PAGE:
Stop trying to save music radio. It's done, kaput, it's just a matter of when.
Because we live in an on demand world. One of choice and instant satiation of desires. Talk radio will survive because it's live, but music radio will fail to the point of irrelevancy.
The problem is everyone making decisions, wielding power, is a baby boomer or older, who remembers the days of great radio, of waiting for weeks for the new movie to come to your town, of knowing the album cuts because it was all you could afford. Whereas the foregoing is meaningless to youngsters, they never lived through that era and the one they know now is better.
You lobbied for more music on MTV for years, don't you get it, that would have been the death of the outlet! Music video is an on demand item, just fire up YouTube. Do you really think people are going to sit in front of the television and wait?
Now it's about steering, about interactivity. Everything is available online all the time, how do you get people to pay attention?
Speaking of attention, pay none of it to established superstars and corporations. They're part of the old game and won't survive, not in their present forms, except as museum artifacts. You have to play by the new rules.
First and foremost, the window is forever. Used to be you were selling the product, now you're selling yourself. What I mean by this is don't organize your career around deadlines and marketing campaigns. Something great lies in wait for the listener to discover it online. You read in traditional media about new releases which come out and instantly tank. You want to drop land mines, that people will discover when ready. And not everything you have to do is great, as long as enough of it is, as long as you can separate the wheat from the chaff.
In other words, to avoid the blowback from the Lou Reed project, in three months Metallica should release an album with Rick Springfield or Mary J. Blige or some other artist we don't suspect. We'll forgiver "Lulu" if it's a sidestep, we won't forgive it if it's the main thing. In other words, experimentation is back. Instead of focusing on getting very little right, throw a lot against the wall, focus on making music as opposed to selling it. You really can't sell it anymore, that's in the hands of the listeners.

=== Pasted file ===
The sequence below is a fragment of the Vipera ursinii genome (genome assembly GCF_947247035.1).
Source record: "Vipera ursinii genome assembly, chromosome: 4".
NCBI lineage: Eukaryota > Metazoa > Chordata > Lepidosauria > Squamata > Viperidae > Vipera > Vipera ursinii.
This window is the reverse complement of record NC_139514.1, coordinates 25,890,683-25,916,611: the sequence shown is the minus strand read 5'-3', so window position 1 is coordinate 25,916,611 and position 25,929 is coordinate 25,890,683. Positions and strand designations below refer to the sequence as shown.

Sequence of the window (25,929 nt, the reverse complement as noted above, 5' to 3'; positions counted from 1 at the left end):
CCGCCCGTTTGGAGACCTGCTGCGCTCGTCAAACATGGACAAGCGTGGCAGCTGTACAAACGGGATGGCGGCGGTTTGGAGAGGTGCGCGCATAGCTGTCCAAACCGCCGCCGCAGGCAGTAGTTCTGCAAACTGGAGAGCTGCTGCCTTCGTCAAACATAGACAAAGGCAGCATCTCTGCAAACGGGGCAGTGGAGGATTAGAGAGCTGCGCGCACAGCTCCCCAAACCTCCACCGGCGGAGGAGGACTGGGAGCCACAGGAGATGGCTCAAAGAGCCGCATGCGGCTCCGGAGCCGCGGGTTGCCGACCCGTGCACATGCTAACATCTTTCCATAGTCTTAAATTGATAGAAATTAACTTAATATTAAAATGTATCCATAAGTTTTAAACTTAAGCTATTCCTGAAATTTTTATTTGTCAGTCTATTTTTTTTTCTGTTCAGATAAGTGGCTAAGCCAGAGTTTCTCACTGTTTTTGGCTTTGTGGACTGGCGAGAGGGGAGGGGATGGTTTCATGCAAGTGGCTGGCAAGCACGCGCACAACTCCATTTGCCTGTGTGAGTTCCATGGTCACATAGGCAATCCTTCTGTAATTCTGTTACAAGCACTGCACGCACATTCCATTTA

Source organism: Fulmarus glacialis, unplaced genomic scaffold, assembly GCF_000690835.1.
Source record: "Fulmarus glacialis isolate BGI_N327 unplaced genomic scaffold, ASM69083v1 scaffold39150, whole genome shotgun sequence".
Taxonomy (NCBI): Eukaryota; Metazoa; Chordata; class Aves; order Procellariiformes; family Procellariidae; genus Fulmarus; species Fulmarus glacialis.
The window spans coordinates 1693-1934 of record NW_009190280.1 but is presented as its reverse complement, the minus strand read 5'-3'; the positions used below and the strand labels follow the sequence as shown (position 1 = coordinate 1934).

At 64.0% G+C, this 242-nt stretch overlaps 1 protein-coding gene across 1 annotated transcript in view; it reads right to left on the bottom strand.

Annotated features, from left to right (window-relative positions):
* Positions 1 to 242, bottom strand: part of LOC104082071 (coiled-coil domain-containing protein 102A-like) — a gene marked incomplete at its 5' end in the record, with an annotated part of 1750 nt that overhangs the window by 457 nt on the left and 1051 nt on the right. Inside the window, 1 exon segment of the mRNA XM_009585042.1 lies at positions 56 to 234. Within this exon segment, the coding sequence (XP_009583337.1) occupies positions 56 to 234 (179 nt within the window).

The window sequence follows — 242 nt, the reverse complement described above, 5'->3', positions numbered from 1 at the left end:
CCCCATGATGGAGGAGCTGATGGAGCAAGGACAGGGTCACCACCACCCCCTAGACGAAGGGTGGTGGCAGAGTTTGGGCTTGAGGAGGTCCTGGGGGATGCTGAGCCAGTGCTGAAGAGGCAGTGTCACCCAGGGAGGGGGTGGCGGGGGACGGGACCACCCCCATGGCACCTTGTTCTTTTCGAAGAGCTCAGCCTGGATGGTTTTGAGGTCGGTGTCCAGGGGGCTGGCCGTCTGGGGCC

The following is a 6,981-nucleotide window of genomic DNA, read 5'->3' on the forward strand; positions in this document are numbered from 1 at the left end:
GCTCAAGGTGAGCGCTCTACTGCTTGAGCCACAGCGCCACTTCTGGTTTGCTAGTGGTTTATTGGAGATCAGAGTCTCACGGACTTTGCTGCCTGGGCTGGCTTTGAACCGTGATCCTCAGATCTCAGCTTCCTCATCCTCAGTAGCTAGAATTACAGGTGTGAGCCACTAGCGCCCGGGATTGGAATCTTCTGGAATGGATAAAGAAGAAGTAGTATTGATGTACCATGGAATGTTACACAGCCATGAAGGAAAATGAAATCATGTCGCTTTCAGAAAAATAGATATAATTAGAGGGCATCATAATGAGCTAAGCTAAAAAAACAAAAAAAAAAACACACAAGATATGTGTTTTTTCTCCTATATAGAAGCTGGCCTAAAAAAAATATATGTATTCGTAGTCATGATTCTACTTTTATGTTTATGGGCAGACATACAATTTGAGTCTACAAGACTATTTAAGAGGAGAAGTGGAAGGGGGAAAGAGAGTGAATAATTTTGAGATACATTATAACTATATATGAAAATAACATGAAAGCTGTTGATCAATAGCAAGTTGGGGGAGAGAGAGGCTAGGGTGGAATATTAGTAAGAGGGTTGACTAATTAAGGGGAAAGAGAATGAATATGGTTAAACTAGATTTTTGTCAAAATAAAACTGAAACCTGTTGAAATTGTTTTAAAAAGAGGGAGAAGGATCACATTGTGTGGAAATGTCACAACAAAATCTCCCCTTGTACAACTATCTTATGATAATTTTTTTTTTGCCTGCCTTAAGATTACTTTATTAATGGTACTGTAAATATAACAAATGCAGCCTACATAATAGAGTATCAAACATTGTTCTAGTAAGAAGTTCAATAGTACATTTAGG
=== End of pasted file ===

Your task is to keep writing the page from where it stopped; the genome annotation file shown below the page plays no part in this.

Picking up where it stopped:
If Jim Ladd wanted to matter in the future, he'd establish a playlist of favorites, every week, on a Website. Sure, he'd take a hit in pay, assuming he could get a new radio gig, but if you keep going back to the well, eventually it goes dry. Jim's forte is picking the tracks, the delivery is superfluous. So he should take that essence and make it available, constantly, world wide, as the Web is, and continually update it.
Continuity. That's important online. Nothing frustrates as much as going back to a site that has not changed. Maybe your rhythm is once a week instead of once a day, but if you don't train the audience to come back, it won't.
So on demand killed music on MTV and it also killed the disc business. If you can hear whatever you want whenever you want online, why go to the store to buy overpriced discs with a ton of music you don't like? Don't see P2P acquisition as theft, see it as evidence of demand! Which is presently being satiated by Spotify. There's no reason to steal if everything is available legitimately.
This is why the movie studios are screwed. They think they can avoid day and date delivery in the home. That makes me laugh. People want to see it right away, and if you require them to leave the house and overpay, they'll just steal it online. This is demand. Eventually they'll fulfill it. After bitching like the music industry did for a decade.
Don't see it as a destruction of the old way, as evisceration of capital, but clearing the deck for a new model.
Sure, it was great getting paid ten bucks for a disc (then again, how much of that was returned to the artist…), but most people never heard the music contained therein. Now everybody can hear it. And this creates a race to quality, great for the listener, bad for every creator other than the star. The long tail was a myth. With everything available, more people gravitate to that which is great and the rest is ignored, or has little impact.
You've got to change your thinking. You've got to put yourself in the shoes of the listener. How do you fulfill demand?
Of course, there's the issue of creating demand. That comes down to quality and filters. And right now the process is inefficient, but it will tighten up.
If you speak to anybody with influence in the old music industry, they'll testify about radio, its power. Laugh at this. This is like championing the power of buggy whips after the first automobile hit the road.
They used to talk about the power of MTV. In retrospect, that paradigm died overnight.
The same thing is happening with radio.
Radio is an inefficient way to connect great music with listeners. And that's why it's dying, supplanted by new systems.
Attack me all you want. But I'm just the messenger.
"Come mothers and fathers
Throughout the land
And don't criticize
What you can't understand
Your sons and your daughters
Are beyond your command
Your old road is rapidly agin'
Please get out of the new one if you can't lend your hand
For the times they are a-changin'"
"The Times They Are A-Changin'"